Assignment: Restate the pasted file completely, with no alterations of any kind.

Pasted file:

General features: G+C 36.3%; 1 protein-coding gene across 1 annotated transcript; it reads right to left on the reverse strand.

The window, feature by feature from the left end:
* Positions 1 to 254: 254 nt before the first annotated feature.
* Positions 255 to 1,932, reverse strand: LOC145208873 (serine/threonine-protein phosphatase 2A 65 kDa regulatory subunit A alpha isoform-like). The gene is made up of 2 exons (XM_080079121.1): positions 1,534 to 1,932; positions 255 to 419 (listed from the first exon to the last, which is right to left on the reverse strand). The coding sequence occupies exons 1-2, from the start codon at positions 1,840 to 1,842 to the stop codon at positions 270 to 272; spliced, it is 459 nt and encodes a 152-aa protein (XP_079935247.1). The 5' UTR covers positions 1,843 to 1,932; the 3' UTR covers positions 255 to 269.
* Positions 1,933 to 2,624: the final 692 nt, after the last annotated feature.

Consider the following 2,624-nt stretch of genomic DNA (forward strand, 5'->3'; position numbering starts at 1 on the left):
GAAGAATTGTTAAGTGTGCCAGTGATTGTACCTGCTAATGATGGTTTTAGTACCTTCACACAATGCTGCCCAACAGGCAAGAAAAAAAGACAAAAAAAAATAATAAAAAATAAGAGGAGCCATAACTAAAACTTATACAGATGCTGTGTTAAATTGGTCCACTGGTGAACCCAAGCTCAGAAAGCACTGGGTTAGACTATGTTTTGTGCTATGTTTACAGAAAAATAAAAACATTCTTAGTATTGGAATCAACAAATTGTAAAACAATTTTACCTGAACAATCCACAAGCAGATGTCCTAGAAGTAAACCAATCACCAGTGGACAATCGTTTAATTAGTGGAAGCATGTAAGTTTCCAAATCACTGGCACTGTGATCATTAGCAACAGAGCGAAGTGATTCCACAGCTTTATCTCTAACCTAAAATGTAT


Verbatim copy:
General features: G+C 36.3%; 1 protein-coding gene across 1 annotated transcript; it reads right to left on the reverse strand.

The window, feature by feature from the left end:
* Positions 1 to 254: 254 nt before the first annotated feature.
* Positions 255 to 1,932, reverse strand: LOC145208873 (serine/threonine-protein phosphatase 2A 65 kDa regulatory subunit A alpha isoform-like). The gene is made up of 2 exons (XM_080079121.1): positions 1,534 to 1,932; positions 255 to 419 (listed from the first exon to the last, which is right to left on the reverse strand). The coding sequence occupies exons 1-2, from the start codon at positions 1,840 to 1,842 to the stop codon at positions 270 to 272; spliced, it is 459 nt and encodes a 152-aa protein (XP_079935247.1). The 5' UTR covers positions 1,843 to 1,932; the 3' UTR covers positions 255 to 269.
* Positions 1,933 to 2,624: the final 692 nt, after the last annotated feature.

Consider the following 2,624-nt stretch of genomic DNA (forward strand, 5'->3'; position numbering starts at 1 on the left):
GAAGAATTGTTAAGTGTGCCAGTGATTGTACCTGCTAATGATGGTTTTAGTACCTTCACACAATGCTGCCCAACAGGCAAGAAAAAAAGACAAAAAAAAATAATAAAAAATAAGAGGAGCCATAACTAAAACTTATACAGATGCTGTGTTAAATTGGTCCACTGGTGAACCCAAGCTCAGAAAGCACTGGGTTAGACTATGTTTTGTGCTATGTTTACAGAAAAATAAAAACATTCTTAGTATTGGAATCAACAAATTGTAAAACAATTTTACCTGAACAATCCACAAGCAGATGTCCTAGAAGTAAACCAATCACCAGTGGACAATCGTTTAATTAGTGGAAGCATGTAAGTTTCCAAATCACTGGCACTGTGATCATTAGCAACAGAGCGAAGTGATTCCACAGCTTTATCTCTAACCTAAAATGTAT